files for this lab. A page will pop up showing you the source files to import, which should be lab01.cpp, muddler.cpp, and muddler.h (leave all of these checked). Click OK and CLion will open on your project.
Note: Make sure you follow the instructions in the last paragraph carefully, especially the “Import Project” bit. If you instead just create a new project, CLion will by default create a main.cpp for you that prints a regular “Hello, World!” message. The lab 1 code should not print the same thing, so if you are seeing “Hello, World!”, you need to go back through the steps, or talk to a TA.
CLion may spend a bit of time when you first create the project searching for various information in your system – things like C++ header files, libraries, and so forth. You won’t be able to do any compiling until these tasks complete, so now is a good time to look at the source code.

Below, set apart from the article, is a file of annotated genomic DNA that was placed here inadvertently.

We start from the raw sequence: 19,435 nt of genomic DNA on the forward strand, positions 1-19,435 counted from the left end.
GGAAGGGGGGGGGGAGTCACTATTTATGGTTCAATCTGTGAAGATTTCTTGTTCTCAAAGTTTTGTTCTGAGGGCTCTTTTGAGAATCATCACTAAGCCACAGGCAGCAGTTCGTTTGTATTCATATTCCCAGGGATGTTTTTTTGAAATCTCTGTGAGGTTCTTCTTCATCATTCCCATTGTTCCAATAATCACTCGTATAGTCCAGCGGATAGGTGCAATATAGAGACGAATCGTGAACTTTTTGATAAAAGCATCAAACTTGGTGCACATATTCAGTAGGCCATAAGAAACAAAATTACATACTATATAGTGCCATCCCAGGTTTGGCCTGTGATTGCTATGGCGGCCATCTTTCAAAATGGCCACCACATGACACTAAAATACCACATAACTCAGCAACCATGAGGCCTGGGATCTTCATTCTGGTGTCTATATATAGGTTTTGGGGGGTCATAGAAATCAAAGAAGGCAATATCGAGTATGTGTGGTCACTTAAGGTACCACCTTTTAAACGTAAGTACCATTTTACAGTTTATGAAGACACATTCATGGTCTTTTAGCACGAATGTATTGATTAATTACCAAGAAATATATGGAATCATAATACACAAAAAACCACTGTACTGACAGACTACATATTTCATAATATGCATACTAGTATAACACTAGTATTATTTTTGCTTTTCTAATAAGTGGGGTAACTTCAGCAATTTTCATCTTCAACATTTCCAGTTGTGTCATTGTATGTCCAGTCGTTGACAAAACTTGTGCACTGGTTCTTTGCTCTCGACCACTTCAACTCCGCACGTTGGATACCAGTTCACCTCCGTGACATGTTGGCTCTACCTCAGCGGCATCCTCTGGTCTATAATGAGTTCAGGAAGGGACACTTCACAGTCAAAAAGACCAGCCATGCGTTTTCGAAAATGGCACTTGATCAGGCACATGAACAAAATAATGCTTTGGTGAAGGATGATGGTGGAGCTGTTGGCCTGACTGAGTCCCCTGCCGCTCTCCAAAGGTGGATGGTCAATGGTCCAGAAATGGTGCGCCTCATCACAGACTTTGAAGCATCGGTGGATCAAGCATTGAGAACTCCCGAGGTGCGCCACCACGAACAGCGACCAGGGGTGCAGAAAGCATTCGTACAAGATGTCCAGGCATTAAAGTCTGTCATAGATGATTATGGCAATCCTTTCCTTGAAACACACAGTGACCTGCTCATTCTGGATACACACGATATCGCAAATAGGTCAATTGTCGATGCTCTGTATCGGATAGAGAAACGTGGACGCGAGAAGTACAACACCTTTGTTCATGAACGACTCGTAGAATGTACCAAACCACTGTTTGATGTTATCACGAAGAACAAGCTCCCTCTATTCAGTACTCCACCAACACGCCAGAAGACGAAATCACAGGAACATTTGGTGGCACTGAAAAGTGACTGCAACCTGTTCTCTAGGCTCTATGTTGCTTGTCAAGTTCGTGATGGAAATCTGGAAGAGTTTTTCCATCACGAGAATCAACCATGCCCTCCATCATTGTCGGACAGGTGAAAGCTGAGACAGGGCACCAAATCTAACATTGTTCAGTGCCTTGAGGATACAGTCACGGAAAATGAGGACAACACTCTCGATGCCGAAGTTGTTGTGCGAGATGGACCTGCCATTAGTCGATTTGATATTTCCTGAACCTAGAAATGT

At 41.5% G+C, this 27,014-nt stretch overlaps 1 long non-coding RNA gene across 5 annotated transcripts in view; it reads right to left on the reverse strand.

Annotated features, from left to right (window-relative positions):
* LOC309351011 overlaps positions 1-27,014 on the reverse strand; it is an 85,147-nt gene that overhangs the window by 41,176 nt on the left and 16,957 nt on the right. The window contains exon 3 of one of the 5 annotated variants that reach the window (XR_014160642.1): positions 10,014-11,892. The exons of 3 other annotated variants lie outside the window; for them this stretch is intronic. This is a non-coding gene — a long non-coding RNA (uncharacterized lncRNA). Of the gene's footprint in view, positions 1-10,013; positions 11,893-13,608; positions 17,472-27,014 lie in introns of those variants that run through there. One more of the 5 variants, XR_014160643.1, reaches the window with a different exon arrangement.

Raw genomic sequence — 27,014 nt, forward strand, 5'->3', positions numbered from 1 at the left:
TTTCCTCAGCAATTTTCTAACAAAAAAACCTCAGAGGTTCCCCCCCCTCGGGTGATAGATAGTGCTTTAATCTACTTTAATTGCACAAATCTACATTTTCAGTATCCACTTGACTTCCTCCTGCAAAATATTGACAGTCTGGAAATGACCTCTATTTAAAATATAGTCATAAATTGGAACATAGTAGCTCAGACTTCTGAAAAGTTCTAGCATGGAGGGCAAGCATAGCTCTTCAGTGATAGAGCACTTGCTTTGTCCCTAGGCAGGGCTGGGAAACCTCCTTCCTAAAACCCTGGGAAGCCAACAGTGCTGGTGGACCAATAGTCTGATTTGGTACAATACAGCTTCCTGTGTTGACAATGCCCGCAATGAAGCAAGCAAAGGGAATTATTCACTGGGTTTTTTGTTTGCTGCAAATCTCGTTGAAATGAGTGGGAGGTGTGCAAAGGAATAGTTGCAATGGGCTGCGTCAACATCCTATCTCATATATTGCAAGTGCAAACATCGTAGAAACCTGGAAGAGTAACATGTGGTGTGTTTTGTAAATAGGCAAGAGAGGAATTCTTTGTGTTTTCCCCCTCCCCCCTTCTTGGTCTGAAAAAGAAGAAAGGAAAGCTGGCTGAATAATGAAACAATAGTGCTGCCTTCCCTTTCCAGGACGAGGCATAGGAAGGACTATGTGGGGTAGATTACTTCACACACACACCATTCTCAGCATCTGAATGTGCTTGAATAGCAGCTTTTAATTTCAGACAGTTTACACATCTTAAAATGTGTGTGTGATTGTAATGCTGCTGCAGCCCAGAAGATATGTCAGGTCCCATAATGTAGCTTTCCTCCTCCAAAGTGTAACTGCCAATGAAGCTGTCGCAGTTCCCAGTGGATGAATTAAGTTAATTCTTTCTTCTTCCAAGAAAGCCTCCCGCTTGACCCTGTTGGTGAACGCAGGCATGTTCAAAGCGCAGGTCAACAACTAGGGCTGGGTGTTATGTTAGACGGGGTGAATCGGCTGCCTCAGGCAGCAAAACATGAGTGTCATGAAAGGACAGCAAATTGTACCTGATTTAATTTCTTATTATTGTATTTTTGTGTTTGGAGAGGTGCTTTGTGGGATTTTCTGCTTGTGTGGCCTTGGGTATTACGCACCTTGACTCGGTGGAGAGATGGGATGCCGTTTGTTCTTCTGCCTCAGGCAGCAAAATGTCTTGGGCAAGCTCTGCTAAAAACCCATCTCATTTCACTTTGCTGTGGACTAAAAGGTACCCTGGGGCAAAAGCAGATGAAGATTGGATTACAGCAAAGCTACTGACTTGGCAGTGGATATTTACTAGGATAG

In the left-hand pane in CLion, you should see your new project listed. You can expand or collapse this project; expand it to see what files you have. You will notice there is an extra file you did not import, named “CMakeLists.txt”. You can ignore this for now. Make sure you have all three source files (lab01.cpp, muddler.cpp, and muddler.h). Spend a little time looking at the source code in these files (double-click on files to open in the editor). See if you can guess what the program does.
Compile and run your Code